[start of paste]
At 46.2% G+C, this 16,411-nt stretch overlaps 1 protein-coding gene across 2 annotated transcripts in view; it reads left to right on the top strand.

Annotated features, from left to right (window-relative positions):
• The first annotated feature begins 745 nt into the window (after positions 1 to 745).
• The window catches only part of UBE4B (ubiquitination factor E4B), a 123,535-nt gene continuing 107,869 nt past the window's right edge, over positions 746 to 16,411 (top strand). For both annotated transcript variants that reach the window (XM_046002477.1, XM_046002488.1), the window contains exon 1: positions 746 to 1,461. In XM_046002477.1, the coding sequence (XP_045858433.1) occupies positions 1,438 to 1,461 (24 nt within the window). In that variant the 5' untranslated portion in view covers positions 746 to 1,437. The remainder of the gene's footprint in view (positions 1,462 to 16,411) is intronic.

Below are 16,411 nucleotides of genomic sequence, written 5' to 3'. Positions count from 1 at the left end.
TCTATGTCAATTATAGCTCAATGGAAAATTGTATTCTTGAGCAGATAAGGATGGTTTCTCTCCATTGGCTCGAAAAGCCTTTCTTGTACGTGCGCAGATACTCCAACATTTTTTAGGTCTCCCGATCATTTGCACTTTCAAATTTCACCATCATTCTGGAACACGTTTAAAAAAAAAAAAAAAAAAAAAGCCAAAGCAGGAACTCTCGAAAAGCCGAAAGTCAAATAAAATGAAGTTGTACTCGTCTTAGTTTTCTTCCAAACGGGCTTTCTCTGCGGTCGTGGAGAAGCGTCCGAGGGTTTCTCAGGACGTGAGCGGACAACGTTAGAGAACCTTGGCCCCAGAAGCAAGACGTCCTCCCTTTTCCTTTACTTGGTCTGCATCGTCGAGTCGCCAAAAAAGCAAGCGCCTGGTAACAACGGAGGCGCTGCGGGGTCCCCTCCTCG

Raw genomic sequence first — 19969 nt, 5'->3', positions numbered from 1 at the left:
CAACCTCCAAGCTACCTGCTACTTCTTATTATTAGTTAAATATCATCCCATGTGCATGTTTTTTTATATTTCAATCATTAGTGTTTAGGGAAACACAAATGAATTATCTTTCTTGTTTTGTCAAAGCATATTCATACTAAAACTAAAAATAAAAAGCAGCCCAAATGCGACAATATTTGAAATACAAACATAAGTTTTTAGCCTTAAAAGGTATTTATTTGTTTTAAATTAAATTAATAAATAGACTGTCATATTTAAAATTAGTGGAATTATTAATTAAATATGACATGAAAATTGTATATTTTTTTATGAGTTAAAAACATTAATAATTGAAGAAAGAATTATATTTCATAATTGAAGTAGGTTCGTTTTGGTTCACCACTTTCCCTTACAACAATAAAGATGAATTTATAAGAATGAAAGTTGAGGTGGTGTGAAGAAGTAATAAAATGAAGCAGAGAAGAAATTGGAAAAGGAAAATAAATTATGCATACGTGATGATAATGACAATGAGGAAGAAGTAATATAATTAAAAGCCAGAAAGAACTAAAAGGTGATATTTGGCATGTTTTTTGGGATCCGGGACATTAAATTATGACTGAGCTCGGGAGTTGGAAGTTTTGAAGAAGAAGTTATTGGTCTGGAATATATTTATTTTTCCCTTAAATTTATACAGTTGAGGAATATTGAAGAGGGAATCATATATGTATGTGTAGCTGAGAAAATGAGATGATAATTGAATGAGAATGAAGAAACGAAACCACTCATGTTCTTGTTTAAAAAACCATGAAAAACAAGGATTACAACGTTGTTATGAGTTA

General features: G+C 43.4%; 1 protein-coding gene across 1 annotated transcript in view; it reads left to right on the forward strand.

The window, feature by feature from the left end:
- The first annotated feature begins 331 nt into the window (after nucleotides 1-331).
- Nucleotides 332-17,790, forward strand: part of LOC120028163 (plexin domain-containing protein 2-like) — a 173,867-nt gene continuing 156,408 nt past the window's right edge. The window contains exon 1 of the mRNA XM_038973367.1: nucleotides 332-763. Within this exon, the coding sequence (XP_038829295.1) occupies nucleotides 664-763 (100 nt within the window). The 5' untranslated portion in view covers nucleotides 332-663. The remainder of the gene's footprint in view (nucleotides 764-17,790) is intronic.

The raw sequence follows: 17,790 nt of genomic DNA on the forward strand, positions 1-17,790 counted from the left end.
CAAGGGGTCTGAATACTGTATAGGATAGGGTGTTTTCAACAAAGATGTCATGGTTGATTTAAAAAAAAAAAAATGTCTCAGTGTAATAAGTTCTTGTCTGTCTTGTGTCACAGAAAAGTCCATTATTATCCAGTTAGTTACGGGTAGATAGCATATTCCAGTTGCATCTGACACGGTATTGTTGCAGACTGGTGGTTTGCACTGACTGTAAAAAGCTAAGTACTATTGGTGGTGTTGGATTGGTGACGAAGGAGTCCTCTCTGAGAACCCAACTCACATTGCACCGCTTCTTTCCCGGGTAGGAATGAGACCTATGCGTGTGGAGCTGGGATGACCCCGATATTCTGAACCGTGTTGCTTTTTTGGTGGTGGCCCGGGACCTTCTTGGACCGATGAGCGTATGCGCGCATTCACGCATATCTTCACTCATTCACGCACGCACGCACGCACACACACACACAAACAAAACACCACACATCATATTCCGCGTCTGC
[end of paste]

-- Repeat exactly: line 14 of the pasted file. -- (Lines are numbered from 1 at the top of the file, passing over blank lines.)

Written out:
CAAGGGGTCTGAATACTGTATAGGATAGGGTGTTTTCAACAAAGATGTCATGGTTGATTTAAAAAAAAAAAAATGTCTCAGTGTAATAAGTTCTTGTCTGTCTTGTGTCACAGAAAAGTCCATTATTATCCAGTTAGTTACGGGTAGATAGCATATTCCAGTTGCATCTGACACGGTATTGTTGCAGACTGGTGGTTTGCACTGACTGTAAAAAGCTAAGTACTATTGGTGGTGTTGGATTGGTGACGAAGGAGTCCTCTCTGAGAACCCAACTCACATTGCACCGCTTCTTTCCCGGGTAGGAATGAGACCTATGCGTGTGGAGCTGGGATGACCCCGATATTCTGAACCGTGTTGCTTTTTTGGTGGTGGCCCGGGACCTTCTTGGACCGATGAGCGTATGCGCGCATTCACGCATATCTTCACTCATTCACGCACGCACGCACGCACACACACACACAAACAAAACACCACACATCATATTCCGCGTCTGC